Monthly ArchiveOctober 2013

Typing Polytonic Greek in a Windows Environment

Chris Francese No Comments

DCC board member Wille Major of Louisiana State University  sends along this handy guide to typing polytonic Greek in a Windows environment—no special keyboard required.

in a Windows environment

This is a practical guide to setting up Windows to type ancient (polytonic) Greek. It does not require you to purchase or install any software, just to activate a feature in Windows.

Step 1:  Activate polytonic Greek in Windows

Setup instructions for Windows Vista or Windows 7
1. Go to the Control Panel.
2. Select Clock, Language and Region (or Regional and Language Options).
3. Select Change keyboards and other input methods.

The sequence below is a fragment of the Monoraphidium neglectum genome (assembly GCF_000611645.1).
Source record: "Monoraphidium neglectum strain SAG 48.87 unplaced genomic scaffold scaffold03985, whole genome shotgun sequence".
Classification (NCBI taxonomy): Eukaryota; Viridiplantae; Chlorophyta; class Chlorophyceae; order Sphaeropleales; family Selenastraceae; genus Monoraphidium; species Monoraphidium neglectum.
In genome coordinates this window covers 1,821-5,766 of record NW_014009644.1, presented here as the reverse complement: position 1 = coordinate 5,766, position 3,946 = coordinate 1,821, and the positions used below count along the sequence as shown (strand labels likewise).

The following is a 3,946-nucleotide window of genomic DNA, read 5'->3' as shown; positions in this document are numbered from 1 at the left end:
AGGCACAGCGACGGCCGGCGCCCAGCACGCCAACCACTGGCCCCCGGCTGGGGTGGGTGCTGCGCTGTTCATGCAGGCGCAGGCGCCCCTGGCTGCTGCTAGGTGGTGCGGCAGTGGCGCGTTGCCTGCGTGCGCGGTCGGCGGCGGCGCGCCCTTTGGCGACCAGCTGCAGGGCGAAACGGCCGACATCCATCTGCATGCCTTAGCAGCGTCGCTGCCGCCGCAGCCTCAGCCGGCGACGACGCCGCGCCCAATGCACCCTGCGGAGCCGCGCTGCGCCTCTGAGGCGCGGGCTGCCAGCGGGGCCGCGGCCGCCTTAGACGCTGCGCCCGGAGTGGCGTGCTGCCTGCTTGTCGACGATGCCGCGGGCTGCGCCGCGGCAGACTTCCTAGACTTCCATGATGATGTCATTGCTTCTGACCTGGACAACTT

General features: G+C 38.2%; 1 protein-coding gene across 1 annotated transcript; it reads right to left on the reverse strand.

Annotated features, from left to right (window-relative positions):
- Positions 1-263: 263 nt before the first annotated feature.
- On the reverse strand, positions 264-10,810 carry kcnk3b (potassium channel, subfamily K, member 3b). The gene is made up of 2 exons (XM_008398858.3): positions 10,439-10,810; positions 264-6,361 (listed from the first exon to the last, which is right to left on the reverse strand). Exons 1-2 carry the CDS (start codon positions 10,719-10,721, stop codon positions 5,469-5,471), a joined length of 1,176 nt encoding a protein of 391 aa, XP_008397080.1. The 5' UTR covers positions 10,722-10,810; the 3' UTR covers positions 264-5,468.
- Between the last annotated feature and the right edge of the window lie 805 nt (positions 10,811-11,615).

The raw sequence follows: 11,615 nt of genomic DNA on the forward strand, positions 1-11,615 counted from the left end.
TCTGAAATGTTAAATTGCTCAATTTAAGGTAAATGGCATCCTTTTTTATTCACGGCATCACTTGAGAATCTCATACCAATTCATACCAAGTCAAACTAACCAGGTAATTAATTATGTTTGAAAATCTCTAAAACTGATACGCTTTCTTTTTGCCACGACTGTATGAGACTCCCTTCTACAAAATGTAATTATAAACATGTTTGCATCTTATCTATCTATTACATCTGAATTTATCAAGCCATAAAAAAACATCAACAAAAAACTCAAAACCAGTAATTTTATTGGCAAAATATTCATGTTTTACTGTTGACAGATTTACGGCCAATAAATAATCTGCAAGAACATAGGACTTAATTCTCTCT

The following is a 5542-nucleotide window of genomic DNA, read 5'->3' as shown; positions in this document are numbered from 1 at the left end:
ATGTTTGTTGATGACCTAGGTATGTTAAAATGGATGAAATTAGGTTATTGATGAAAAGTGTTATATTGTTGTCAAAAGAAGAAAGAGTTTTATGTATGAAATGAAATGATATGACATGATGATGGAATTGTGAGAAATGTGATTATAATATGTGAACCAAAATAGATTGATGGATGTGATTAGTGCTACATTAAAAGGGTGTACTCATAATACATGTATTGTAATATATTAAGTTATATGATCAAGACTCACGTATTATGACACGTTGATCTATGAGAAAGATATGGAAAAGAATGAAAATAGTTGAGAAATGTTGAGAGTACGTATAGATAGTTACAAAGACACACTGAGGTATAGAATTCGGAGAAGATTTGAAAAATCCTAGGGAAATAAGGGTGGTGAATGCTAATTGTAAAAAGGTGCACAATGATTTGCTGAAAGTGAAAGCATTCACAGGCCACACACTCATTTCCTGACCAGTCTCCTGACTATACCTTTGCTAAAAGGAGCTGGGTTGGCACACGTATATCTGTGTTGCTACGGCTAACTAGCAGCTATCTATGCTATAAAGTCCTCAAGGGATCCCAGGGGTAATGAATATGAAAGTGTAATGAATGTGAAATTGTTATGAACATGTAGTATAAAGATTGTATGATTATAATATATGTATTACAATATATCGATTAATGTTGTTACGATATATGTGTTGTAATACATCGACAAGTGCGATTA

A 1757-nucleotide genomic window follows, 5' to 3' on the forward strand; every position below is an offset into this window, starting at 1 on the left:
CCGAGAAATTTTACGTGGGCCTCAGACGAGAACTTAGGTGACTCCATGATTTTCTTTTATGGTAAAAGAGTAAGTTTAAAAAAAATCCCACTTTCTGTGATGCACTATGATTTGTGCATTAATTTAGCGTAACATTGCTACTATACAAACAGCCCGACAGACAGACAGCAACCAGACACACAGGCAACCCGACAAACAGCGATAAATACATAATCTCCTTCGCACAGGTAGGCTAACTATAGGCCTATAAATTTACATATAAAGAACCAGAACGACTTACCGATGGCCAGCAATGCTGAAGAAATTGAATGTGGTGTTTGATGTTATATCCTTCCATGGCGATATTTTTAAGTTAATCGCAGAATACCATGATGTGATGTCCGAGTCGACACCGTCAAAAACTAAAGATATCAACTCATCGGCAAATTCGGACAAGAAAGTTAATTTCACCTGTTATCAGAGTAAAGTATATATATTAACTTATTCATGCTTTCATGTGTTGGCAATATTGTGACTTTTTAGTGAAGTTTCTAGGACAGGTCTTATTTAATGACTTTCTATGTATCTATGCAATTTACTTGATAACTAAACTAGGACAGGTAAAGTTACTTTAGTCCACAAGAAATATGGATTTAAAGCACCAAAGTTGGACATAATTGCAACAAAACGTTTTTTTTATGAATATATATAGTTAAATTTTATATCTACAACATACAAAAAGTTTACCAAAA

4. A window will appear. Select Change Keyboards button.
5. A window will appear with three tabs. The “general” tab is open by default. Click the Add button.
6. You will see a list of keyboards based on languages. Scroll down and click on Greek, and then select Greek Polytonic keyboard.
7. Click OK on this tab and then all the previous tabs until you are back in the Control Panel. Close the Control Panel.

Setup instructions for Windows XP
1. Go to the Control Panel.
2. Double-click Regional and Language Options.
3. Click the Languages tab,
4. Click Details under “Text Services and Input Languages”
5. Click Add under “Installed Services”